Interleukin-6 Inhibition in Patients With Rheumatoid Arthritis: Long-term Safety and Tolerability
The interleukin-6 (IL-6) inhibitors have a well-established record in the treatment of rheumatoid arthritis (RA). Available data suggest that there may be some differences between available agents, although this needs further study. The positive impact of these agents on patient-reported outcomes (PROs) is of interest and may add to the body of knowledge regarding tolerability.
Adjunct Clinical Professor, Division of Immunology/Rheumatology
“Over the last several years, we have accumulated a lot more knowledge about the long-term safety of the soluble IL-6 receptor antagonists. There is some indication that there may be differences between agents, which is something that we did not really expect.”
Over the last several years, we have accumulated a lot more knowledge about the long-term safety of the soluble IL-6 receptor antagonists. There is some indication that there may be differences between agents, which is something that we did not really expect.
One thing that we have learned from the recently reported ENTRACTE study is that the cardiovascular safety of tocilizumab and etanercept are similar, with researchers reporting similar rates of major adverse cardiovascular events with both treatments. There are fewer data with sarilumab, but incidence rates of major adverse cardiovascular events per 100 patient-years of 0.5 for patients receiving sarilumab in combination with conventional synthetic disease-modifying antirheumatic drugs and 0.2 for patients receiving sarilumab monotherapy have been reported. There are some data showing that tocilizumab is associated with an increased risk of gastrointestinal perforation due to diverticulitis compared with rituximab and abatacept. Whether this will also be seen with sarilumab is unknown, but so far there has been no signal of an increased risk. The IL-6 inhibitors also carry the risk for serious infection.
PROs are increasingly recognized as important outcomes. Fatigue is a major component of an inflammatory immune-mediated disease and is a very difficult component to treat. Fatigue and persistent pain are among the things we worry about most. Quality-of-life assessments such as the 36-Item Short Form Health Survey (SF-36) can give an overall picture of the disease burden, looking at mental, physical, emotional, and functional impacts. Data from a phase 3 study comparing sarilumab monotherapy with adalimumab monotherapy found that sarilumab was associated with significantly improved PROs compared with adalimumab. In addition, PROs in patients who were crossed from adalimumab to sarilumab improved to catch up to those seen in patients who had been assigned sarilumab from the outset. This indicates that the beneficial effect was clearly due to sarilumab and may in part be related to the profound effect that IL-6 inhibitors have on C-reactive protein. PRO improvements have also been reported with tocilizumab, whether delivered intravenously or subcutaneously.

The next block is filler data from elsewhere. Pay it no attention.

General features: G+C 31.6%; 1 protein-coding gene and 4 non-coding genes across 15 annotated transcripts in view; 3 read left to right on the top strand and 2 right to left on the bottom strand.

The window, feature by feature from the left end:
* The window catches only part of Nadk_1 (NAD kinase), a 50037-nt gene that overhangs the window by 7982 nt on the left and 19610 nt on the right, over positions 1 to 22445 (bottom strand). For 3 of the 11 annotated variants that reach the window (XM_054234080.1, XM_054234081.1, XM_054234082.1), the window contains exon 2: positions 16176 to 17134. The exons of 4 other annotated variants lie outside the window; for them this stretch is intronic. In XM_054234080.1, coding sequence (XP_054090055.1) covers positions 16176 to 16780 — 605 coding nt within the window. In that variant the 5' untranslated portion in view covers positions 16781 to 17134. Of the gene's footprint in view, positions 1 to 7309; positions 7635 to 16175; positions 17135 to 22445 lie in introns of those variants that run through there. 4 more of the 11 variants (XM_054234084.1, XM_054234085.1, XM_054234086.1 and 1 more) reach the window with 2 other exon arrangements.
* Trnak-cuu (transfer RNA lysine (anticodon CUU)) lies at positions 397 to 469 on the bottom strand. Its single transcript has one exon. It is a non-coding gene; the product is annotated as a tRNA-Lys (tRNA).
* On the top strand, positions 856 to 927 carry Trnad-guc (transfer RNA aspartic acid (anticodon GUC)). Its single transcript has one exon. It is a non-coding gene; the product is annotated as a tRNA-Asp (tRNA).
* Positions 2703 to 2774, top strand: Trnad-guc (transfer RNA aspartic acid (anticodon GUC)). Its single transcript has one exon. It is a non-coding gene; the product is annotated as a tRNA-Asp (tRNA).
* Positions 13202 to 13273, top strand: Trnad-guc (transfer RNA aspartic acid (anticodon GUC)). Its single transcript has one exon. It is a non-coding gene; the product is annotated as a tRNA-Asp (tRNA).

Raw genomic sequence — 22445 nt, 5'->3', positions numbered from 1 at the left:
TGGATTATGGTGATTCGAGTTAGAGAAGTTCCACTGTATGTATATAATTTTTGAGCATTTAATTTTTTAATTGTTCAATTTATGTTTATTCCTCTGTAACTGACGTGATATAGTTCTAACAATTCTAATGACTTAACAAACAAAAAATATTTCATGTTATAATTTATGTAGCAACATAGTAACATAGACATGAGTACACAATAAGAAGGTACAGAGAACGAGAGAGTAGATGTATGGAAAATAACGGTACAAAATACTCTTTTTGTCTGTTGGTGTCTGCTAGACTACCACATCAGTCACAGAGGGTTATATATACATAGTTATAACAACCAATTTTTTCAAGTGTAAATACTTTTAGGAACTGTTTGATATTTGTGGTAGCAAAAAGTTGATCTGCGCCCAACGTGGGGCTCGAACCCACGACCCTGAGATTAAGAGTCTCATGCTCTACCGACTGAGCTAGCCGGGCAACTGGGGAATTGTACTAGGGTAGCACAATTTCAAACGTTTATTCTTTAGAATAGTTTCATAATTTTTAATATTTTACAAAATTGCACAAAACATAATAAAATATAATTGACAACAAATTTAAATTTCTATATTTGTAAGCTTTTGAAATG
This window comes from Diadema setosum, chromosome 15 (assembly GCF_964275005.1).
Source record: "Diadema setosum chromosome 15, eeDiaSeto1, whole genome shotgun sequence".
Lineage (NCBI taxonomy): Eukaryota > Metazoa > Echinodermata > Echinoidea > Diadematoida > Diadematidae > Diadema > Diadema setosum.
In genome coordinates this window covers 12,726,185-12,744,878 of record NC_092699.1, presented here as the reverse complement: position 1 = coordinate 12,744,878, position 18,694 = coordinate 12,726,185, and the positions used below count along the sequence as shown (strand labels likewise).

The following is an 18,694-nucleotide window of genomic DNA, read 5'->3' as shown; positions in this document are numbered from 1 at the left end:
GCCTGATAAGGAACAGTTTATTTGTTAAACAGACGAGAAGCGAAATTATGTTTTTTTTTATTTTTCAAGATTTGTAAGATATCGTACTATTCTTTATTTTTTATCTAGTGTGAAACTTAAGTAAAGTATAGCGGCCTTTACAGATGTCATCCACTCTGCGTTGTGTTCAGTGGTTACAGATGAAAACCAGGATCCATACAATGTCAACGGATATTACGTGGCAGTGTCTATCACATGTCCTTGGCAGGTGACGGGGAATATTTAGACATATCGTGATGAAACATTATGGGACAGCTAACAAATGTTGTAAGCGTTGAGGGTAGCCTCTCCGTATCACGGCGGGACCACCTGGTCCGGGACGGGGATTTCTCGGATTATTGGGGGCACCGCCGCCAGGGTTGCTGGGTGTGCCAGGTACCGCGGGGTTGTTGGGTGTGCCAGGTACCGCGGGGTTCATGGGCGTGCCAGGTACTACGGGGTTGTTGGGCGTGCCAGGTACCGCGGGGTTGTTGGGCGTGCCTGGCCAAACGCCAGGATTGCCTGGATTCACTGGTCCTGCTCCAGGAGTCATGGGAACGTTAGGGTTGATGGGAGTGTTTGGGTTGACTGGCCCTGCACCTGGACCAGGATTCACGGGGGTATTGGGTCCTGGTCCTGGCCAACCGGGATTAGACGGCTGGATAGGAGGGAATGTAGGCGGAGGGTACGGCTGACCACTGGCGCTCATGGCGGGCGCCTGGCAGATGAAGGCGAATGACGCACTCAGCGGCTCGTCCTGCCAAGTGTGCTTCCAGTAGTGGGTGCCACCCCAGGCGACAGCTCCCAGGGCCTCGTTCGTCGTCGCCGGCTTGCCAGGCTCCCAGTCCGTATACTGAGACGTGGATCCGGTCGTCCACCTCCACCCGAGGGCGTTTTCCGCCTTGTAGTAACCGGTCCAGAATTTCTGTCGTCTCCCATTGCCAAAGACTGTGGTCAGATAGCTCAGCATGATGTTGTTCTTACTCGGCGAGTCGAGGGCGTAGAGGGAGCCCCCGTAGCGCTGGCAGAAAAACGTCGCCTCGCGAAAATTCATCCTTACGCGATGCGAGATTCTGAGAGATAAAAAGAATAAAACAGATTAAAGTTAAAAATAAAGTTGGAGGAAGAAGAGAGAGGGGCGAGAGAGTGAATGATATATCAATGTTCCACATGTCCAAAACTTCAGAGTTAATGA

These data indicate the importance of assessing PROs in clinical practice. The Routine Assessment of Patient Index Data 3 (RAPID3), which is a pooled index of patient global assessment of status, pain, and function, is an easy test to perform. In our telemedicine practice, we have been asking patients to answer the questions in front of us on the screen so that we can get some nonverbal cues as they are filling it out. The Rheumatoid Arthritis Impact of Disease (RAID) questionnaire is also a good assessment that is not very long and covers some of the domains that are impacted by RA. If patients are filling out the SF-36, there are programs that convert the scores into a graphic display so that they can easily track how they are progressing.
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